Among the peculiarities of wine tasting in Auvergne is the distinction made between the native gamay d’Auvergne grape and what many Auvergne winemakers confusingly refer to as “gamay du Beaujolais.” By this they mean a variety (presumably clonal) of gamay relatively recently imported from the Beaujolais, and not, as one might infer from the syntax, gamay fruit harvested in the Beaujolais. The distinction between the two gamay variants is rendered particularly stark in the roomy warehouse that functions as the home and cellar of diminutive Orcet-based natural vigneron François Dhumes, who I visited this past November.
“When we say ‘gamay du Beaujolais,’ people always say, ‘Oh, you purchase grapes?'” says Francine, his companion and collaborator. “Now we often just say ‘gamay,’ because it brings confusion otherwise.”
“There are lots of gamays,” adds Dhumes, drawing a taste of fermenting wine from a fibreglass tank. “Gamay fréaux, there’s gamay blanc, too, but it disappeared.”
Dhumes has boyish, Ferris-Bueller features that belie his long experience in winemaking. After working for conventional domaines in the Rhône and the Mâconnais, he returned to his native Auvergne, producing his first wine in 2006 while doing vineyard work for neighboring natural winemakers Vincent & Marie Tricot and Patrick Bouju. Since then has acquired a patchwork of small parcels totalling 4ha in the villages of Corent, Chidrac, and Perrignat-sur-Allier.
Today he produces around eight cuvées, depending on the vintage. There is a pétillant-naturel rosé, a pétillant-naturel white, along with micro-quantities of pinot noir and chardonnay. His most significant work is in gamay, spread across three cuvées: “Jeu de Vin,” a gamay d’Auvergne vinified whole-cluster, semi-carbo, without much extraction, aged in tank; “Jeu de Vilain,” a gamay du Beaujolais vinified and aged in the same manner; and “Minette,” a gamay d’Auvergne vinified in a more Burgundian style, destemmed, with a year of barrel-aging.
I’d tasted previous vintages of these cuvées before, here and there in Paris, at clients of Dhumes’ like Le Vin Au Vert, Saturne, Crus et Découvertes, La Cave des Papilles, Chambre Noire. But tasting them together in November was eye-opening, for the study it offered on the characteristics of gamay d’Auvergne.
“Jeu de Vin” and “Jeu de Vilain” are two sides of the same coin. (Their names are a play on the French expression “Jeu de main, jeu de vilain,” which translates roughly to, ‘horseplay leads to fights.’) The 2017 wines share a wholesomeness, a vibrancy – but where “Jeu de Vin” is stolid and forthright, somewhat matte, reminiscent of Hervé Souhaut‘s work with gamay in Ardèche, “Jeu de Vilain” is as fleet-footed as anything from the crus of the Beaujolais. A clear favourite of Francine’s, “Jeu de Vilain” is a surpassingly delicate wine, crystalline, yet retaining a certain endearing foxy bristle. Surprisingly, for such an exemplary, Beaujolais-style “gamay du Beaujoais,” the wine derives not from granite terroir, but rather red-clay in Chidrac.
“Minette,” named for Dhumes’ grandmother, is where his gamay d’Auvergne truly shines. Dhumes ironically refers to it has his “Cuvée Fûts de Chêne,” in the manner of countless pitiable supermarket wines. Here, destemming and a longer, juicier maceration with three or four pigéages seem to make the most of gamay d’Auvergne’s darker colour and thicker skins. The 2016 wine, while light by most standards, possesses a sap and a savouriness all its own, notes of violet and bramble tracing a graceful arc on the palate. The grapes derive mostly from Perrignat-sur-Allier, where Dhumes’ vines are on the vaunted local basalt terroir.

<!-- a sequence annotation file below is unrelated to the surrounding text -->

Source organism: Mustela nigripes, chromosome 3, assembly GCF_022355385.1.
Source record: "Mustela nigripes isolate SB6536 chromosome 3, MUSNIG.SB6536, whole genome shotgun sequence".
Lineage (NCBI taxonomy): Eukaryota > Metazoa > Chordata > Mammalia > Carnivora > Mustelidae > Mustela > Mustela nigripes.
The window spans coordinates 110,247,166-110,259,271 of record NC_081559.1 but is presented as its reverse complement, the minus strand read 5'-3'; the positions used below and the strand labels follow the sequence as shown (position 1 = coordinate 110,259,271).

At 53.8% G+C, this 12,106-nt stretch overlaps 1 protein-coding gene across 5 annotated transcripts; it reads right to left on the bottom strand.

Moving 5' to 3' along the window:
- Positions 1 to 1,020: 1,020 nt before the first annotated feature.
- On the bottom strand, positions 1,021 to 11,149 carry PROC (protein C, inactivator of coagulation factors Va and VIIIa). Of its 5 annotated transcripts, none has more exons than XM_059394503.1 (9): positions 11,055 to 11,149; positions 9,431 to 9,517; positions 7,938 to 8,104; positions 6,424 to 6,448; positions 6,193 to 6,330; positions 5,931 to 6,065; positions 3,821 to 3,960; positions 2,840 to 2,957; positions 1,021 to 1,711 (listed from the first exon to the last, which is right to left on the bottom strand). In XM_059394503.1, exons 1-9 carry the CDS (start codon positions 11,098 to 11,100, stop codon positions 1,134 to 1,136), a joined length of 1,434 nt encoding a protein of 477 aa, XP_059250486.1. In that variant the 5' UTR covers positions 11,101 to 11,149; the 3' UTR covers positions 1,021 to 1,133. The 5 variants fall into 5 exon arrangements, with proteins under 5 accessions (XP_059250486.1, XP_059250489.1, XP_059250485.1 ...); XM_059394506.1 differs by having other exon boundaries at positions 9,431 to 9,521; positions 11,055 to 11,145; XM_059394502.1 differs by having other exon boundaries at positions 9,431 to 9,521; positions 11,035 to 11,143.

The rest of Dhumes’ production is similarly stellar. But here, as elsewhere in Auvergne, quantities are tiny, and generally sold practically before they are released. It is an effect of the moribund state of Auvergnat winemaking as a whole. Two handfuls of savvy free-thinking contrarian winemakers in Auvergne have raised the region’s profile in the chic-est wine bars of Paris and the world – but Auvergnat wine production as a whole remains a marginal industry. The local population is practically indifferent to its existence.
“[The region’s wine] drags a bad reputation since phylloxera, in fact,” Francine observes.
“Especially in the 1960s, [local winegrowers] made the vine piss, because it was for the Michelin workers,” says Dhumes. “They drank a lot, because it was hot, and the water wasn’t good. So they drank litres and litres of piquette at 8° alcohol.”
Along with his dozen or so other like-minded natural winemaker neighbors, Dhumes is helping write a new chapter in Auvergne winemaking. The 2017 vintage proved a setback, as frost drastically reduced yields across the region. (No “Minettes” was produced in 2017.) Yields in 2018 were comparatively bountiful, as elsewhere in France, although Dhumes’ remained rather low at 20HL / ha for pinot and gamay.
Our voices echo in the warehouse, situated at the end of a small industrial estate on the outskirts of Orcet. The main room houses, in addition to almost all his fermenting tanks, a corner devoted to demijohns of vinegar, and a ping-pong table. I observe that he has a lot of room to expand.
“I may have envisioned things a bit too large-scale,” he deadpans. “But at least when I leave here, the site won’t be of interest only to winemakers.”
17, rue de Bourdelas
Bert Celce’s beautiful 2010 piece on François Dhumes at Wine Terroirs.
A stub of a profile on François Dhumes at Entre Les Vignes.
Photos of a 2012 visit to François Dhumes at the site of his UK importer, Gergovie Wines.